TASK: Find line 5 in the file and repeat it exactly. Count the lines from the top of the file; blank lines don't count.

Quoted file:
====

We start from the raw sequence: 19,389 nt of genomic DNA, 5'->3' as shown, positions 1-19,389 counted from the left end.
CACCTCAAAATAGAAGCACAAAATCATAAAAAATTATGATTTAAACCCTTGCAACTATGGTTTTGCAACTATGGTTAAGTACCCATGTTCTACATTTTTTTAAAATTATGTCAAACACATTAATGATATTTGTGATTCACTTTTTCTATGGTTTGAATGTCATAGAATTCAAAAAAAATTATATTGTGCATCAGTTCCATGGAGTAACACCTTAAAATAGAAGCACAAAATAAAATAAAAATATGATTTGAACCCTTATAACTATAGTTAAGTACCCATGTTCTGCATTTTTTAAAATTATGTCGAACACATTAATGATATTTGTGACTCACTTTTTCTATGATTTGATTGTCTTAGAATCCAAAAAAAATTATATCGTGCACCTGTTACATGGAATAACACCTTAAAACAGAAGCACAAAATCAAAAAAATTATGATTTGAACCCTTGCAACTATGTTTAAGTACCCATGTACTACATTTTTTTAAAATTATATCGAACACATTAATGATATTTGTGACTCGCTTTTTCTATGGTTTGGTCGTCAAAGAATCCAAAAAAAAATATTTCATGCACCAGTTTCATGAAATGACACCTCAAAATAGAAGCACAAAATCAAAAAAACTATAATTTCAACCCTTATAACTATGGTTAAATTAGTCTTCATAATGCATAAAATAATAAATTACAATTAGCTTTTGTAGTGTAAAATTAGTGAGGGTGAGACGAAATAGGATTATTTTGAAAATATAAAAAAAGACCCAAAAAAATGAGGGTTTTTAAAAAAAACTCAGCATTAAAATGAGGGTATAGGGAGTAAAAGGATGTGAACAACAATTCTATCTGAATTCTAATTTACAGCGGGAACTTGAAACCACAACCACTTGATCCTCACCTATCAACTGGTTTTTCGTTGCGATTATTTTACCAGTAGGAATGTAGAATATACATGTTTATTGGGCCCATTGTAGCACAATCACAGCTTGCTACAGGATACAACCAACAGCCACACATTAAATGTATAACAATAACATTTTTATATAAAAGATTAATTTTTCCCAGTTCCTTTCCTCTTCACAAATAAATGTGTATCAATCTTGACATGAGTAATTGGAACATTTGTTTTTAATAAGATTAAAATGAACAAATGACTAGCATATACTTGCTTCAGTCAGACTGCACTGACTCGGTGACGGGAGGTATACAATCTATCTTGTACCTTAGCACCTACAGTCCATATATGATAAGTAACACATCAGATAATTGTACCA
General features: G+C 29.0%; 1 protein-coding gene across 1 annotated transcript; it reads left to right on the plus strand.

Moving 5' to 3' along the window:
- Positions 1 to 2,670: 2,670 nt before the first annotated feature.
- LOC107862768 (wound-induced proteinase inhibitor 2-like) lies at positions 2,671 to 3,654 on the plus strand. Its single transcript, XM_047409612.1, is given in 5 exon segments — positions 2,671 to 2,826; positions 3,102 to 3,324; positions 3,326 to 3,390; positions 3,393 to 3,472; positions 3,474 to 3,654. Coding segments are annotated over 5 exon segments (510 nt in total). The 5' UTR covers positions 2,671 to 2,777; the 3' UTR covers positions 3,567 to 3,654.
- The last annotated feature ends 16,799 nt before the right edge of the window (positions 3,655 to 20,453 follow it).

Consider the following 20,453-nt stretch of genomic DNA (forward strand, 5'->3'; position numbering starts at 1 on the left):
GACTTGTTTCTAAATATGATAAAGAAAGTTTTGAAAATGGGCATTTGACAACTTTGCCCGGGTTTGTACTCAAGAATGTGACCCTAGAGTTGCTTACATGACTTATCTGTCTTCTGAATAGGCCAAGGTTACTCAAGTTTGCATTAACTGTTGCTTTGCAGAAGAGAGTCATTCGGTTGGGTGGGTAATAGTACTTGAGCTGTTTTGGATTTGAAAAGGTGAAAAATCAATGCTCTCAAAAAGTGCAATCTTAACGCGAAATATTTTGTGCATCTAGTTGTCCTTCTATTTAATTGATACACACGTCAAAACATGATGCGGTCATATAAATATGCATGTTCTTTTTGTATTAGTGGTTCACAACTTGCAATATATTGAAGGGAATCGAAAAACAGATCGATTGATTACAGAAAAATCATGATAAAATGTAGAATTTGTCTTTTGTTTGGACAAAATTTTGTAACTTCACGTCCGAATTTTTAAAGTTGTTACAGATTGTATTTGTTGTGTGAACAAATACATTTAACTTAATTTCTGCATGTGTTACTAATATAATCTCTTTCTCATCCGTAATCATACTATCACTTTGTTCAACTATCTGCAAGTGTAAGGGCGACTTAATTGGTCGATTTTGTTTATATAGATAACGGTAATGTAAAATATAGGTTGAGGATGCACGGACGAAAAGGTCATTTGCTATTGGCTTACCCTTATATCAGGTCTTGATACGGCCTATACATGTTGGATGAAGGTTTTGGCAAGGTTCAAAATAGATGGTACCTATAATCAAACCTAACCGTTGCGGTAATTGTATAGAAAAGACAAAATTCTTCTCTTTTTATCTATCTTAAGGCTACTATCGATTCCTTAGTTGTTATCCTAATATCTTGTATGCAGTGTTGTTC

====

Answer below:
- Positions 1 to 2,670: 2,670 nt before the first annotated feature.